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Jerusalem conference may widen Anglican rift

Church members, who are opposed to gay clergy and to what they consider liberal interpretation of scripture, are meeting to discuss the church's future.

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But the decision by the US Episcopal Church to consecrate Gene Robinson, a gay man, as bishop of New Hampshire in 2003 has split the communion into two implacably opposed camps, centered broadly, but not exclusively, around the liberal leadership in the English, US, and Canadian churches and the "Global South," which includes the African provinces that have been the driving force behind GAFCON.

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Caught in the middle is Rowan Williams, the Archbishop of Canterbury, who is clearly struggling to reconcile the irreconcilable. He stopped short of inviting Bishop Robinson to Lambeth, but has invited those who consecrated him, triggering the boycott by bishops from Kenya, Uganda, and Nigeria, among others.

Matters were complicated by the revelation this week that two Anglican clergymen recently enjoyed a formal wedding blessing in an Anglican church in London, lifting the lid on the tacit "don't ask, don't tell" practice of offering church blessings to gay couples.

Archbishop Williams has taken a dim view of this, saying clergy are free to disagree with the church's teaching "but they are not at liberty simply to disregard it."

Opponents want a far clearer stance from the archbishop on the issue. "What we would long for from him is for him to be clear on which way he wants to go," says Rev. Paul Dawson of a traditionalist grouping called Reform. "Then people can make their minds up and say we agree with that, or not."

Bishop Dena says traditionalists have no problem with homosexuals in churches – as long as they are in the congregation. "What we are against is that if I admit I am an adulterer, I want to believe that my church will not accept me as a leader because adultery is sin. This is the same thing as gay."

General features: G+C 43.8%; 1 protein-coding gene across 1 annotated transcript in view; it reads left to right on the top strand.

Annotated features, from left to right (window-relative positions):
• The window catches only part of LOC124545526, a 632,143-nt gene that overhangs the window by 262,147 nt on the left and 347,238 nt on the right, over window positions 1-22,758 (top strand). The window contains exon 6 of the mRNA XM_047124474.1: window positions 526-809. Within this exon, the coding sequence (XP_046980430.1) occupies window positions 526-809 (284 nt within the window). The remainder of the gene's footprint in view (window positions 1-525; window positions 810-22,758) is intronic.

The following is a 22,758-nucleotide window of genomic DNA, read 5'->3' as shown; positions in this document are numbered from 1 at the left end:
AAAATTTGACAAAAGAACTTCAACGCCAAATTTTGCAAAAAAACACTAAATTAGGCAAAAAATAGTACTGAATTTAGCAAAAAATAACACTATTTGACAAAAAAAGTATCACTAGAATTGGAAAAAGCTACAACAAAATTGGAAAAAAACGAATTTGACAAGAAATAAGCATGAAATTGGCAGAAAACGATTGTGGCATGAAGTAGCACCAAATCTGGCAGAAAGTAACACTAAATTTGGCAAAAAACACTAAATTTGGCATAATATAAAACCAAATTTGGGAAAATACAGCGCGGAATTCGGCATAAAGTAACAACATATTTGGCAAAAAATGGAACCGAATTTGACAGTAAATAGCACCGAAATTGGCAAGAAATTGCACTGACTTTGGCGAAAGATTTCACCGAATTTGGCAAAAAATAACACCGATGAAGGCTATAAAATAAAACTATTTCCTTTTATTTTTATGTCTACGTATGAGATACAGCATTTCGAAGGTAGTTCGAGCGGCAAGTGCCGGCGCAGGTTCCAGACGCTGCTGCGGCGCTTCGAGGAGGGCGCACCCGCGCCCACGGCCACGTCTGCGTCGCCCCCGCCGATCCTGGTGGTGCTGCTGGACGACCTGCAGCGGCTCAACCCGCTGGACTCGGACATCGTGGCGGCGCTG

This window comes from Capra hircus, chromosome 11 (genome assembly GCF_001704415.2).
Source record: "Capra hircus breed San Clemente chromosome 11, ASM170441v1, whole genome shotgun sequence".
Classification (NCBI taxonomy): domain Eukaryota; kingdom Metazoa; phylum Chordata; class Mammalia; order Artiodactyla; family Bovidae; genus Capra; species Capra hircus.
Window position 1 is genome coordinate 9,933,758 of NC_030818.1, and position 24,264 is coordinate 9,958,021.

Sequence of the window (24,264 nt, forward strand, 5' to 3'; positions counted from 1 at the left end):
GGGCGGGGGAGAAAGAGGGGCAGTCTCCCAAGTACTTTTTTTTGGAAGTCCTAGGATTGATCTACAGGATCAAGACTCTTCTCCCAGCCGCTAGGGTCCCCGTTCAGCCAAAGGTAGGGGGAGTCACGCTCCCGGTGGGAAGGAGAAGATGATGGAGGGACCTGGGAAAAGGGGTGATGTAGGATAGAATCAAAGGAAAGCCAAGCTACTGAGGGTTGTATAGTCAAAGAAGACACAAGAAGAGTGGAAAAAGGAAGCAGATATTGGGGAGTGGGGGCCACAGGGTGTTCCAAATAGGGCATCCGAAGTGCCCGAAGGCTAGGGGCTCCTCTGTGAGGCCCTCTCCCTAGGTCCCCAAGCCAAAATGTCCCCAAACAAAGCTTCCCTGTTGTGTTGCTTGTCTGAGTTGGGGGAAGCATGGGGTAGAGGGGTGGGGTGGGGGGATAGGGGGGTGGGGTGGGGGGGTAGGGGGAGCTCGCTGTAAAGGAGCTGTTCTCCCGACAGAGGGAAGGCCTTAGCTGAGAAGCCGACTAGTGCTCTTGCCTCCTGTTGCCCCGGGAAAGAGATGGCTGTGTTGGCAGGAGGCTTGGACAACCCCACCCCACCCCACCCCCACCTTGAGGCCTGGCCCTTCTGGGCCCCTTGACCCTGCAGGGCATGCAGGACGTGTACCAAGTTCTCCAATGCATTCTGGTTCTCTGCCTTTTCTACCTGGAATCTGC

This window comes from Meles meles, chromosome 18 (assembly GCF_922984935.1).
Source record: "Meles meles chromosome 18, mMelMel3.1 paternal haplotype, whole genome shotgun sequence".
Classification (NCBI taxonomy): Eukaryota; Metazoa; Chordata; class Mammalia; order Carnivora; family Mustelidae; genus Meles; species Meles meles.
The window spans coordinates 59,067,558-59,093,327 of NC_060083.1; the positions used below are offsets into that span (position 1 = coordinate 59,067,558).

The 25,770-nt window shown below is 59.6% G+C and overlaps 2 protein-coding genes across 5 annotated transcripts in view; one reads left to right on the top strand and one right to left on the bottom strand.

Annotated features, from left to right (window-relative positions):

GAFCON organizers say the argument is not about homosexuality, but about something far more important to Christians: the primacy of Scripture. The problem is that both sides are vociferously claiming Scripture in their favor.

"The commitment to Anglicanism is to Scripture and teaching, and those who are innovating these new practices are setting this aside," says Canon Chris Sugden, another of the GAFCON organizers.

But Giles Fraser counters: "It's not as if the conservatives have a monopoly on the claim to Scripture. That's why it is important that people sit down and debate this.

"It's incredibly immature of those who are staying away from Lambeth to make their point by their absence," he adds. "There have always been disagreements about how to interpret the Scripture. Ever since things have been written down, there have been disagreements on what they mean."

Breaking up would be hard

So why don't the GAFCON bishops just secede? One problem is that they are only united around the homosexuality issue. When it comes to the consecration of women bishops, another big issue looming for the church, GAFCON delegates will find it harder to agree.

Second, membership of a massive church like the Anglican communion does confer a certain stature that some would be loath to give up.

And third, secession brings with it all kinds of messy legal issues. Dozens of churches have left the US Episcopal Church in recent years to affiliate with conservatives in Africa and South America, raising questions – legal disputes even – over the status of their church property.

"It can get messy," says Mr. Dawson. "If you can avoid having to go through public legal battles then it's better to avoid it, which is why many people long to try and hold it together."

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